What are seizures and epilepsy?
Seizures are sudden, uncontrolled electrical disturbances in the brain. When someone has 2 or more seizures for an unknown reason, they are diagnosed with epilepsy. In adults, the most common potentially disabling seizures are:
- Generalized Tonic-Clonic Seizures (GTS), which are characterized by loss of consciousness with sudden muscle tensing causing a person to lose his or her ability to sit or stand, followed by convulsions. This may include tongue biting and bowel or bladder incontinence. This type of seizure is also called a Grand Mal Seizure.
- Dyscognitive Seizures (DS), are characterized by an alteration of consciousness without convulsions. These seizures involve blank staring, changes in facial expressions and repetitive lip smacking, chewing or swallowing.
Typically after either type of seizure, a person will be sleepy or confused or have no memory of the event. Treating doctors will often order “No Driving” restrictions until a person is seizure-free for 6 or more months.
How are seizures diagnosed?
In order to make a diagnosis of seizures, a doctor may look at other factors that may have caused the event, such as: drug and alcohol abuse, recent injuries to the head, high fevers or infections. The doctor may order a CT of your brain, blood tests, EEGs or spinal taps to determine the nature and severity of the seizures.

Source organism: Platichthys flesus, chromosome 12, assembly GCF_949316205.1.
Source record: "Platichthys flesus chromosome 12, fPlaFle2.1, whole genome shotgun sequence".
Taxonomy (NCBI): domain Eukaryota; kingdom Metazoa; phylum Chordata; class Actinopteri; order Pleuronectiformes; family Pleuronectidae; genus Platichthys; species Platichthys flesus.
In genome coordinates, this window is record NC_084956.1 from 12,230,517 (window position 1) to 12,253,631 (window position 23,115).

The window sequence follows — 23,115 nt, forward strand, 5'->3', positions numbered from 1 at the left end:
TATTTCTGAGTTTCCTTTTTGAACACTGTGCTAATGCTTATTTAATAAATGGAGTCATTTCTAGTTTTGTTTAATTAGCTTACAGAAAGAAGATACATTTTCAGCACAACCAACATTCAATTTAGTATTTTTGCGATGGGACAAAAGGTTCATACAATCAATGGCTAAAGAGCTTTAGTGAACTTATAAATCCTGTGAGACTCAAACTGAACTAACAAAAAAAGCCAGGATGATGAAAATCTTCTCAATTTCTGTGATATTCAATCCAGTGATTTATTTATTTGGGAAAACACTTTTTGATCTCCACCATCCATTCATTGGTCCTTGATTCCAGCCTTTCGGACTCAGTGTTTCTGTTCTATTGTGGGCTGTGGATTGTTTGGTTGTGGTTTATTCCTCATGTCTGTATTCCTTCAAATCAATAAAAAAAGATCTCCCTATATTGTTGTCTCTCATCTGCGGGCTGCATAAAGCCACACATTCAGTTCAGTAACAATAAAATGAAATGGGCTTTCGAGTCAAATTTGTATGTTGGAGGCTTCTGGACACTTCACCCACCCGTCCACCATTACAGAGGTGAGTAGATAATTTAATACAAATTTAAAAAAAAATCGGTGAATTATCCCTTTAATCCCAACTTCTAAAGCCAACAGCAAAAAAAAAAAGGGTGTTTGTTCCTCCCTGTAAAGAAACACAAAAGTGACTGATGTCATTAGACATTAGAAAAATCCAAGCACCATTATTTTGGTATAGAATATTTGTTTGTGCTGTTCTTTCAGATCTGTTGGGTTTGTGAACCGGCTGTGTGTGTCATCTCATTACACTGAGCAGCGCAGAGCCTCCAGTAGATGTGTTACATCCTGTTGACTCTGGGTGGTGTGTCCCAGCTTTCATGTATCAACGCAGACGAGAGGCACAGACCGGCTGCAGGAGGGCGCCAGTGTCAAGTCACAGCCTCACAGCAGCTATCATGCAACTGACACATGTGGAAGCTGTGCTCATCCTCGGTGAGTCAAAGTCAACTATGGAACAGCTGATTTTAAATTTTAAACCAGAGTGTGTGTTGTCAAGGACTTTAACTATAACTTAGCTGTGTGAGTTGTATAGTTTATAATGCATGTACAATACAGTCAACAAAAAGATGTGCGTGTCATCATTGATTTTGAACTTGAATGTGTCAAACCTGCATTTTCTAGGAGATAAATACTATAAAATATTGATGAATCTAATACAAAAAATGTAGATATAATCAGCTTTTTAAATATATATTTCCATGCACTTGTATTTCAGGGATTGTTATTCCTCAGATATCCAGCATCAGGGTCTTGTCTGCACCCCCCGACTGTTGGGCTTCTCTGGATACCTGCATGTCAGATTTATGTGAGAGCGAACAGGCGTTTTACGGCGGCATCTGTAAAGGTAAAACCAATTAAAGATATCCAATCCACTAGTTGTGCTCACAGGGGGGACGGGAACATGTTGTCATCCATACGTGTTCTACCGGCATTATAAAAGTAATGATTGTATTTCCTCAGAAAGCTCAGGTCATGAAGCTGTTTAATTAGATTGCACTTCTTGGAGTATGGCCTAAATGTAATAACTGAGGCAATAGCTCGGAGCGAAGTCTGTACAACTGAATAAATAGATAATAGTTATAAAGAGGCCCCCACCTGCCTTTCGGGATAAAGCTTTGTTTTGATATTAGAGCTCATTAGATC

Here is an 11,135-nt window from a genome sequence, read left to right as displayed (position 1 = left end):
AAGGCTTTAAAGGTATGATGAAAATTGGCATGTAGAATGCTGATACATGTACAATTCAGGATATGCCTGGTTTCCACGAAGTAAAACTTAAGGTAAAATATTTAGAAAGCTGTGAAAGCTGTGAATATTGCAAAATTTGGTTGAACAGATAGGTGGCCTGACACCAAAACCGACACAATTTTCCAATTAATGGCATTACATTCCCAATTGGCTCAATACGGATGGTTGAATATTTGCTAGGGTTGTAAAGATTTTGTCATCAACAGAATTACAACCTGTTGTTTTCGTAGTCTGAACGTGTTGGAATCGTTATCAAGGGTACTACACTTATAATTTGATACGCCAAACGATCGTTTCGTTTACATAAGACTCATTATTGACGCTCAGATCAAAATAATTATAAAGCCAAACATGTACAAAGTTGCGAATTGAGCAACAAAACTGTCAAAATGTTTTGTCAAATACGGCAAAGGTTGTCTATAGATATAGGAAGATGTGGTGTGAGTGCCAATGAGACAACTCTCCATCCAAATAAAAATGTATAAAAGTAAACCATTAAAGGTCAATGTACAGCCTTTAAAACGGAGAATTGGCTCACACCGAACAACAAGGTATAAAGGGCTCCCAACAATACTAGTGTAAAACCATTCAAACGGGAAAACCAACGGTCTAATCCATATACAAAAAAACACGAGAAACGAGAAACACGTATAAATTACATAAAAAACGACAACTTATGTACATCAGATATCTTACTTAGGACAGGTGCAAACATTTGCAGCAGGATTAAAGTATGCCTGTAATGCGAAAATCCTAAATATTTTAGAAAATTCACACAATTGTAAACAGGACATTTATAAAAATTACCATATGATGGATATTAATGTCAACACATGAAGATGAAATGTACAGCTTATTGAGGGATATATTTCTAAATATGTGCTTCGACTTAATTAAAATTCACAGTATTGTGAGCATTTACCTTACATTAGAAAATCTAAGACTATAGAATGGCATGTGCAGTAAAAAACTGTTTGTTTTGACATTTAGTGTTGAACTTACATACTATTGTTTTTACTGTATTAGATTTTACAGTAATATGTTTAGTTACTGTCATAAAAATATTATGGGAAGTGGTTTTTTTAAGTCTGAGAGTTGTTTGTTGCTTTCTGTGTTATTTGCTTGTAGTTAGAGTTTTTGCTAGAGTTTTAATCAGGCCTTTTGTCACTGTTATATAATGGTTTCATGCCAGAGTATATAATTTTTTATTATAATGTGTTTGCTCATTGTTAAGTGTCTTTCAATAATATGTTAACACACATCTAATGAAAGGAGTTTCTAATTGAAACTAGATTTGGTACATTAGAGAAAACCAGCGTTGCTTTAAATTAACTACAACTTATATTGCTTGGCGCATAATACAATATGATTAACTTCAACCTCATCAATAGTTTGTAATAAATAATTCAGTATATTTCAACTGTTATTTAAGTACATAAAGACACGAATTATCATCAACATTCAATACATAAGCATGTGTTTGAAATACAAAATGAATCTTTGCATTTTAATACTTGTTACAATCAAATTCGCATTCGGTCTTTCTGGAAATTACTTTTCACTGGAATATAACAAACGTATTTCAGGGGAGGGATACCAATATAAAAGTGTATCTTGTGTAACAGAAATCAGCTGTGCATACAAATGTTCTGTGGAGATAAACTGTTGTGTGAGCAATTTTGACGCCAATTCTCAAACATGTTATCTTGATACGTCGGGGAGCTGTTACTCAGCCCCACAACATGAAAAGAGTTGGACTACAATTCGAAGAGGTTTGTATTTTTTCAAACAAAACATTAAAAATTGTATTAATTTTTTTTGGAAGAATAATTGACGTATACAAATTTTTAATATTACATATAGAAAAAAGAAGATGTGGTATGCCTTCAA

Can you qualify for Social Security disability benefits with seizures or epilepsy?
In order to qualify for disability benefits, the Social Security Administration (SSA) will examine the medically documented description of your seizures and count them:
- For GTS-a seizure has to occur at least once a month for at least 3 consecutive months, despite adherence to prescribed treatment
- For DS-a seizure has to occur at least once a week for 3 consecutive months, despite adherence to prescribed treatment.
Additionally, SSA will examine how your seizures affect your ability to function at home and at work. Specifically, SSA will examine the physical toll the seizures have on you, are you biting your tongue hard enough to require separate treatment for your tongue or are you hurting yourself during your convulsions; are you able to understand and remembers things like home and work tasks; are you able to interact appropriately with your family members and co-workers; are you able to concentrate and persist at a task both before and after your seizures; are you able to adapt and manage yourself despite your seizures.
How can Balin Law help?
Balin Law can walk you through all the requirements that SSA requires for a finding of disability for seizures and epilepsy. We can direct you toward the necessary documentation of your seizures and how they would negatively impact your ability to maintain sustained, competitive employment.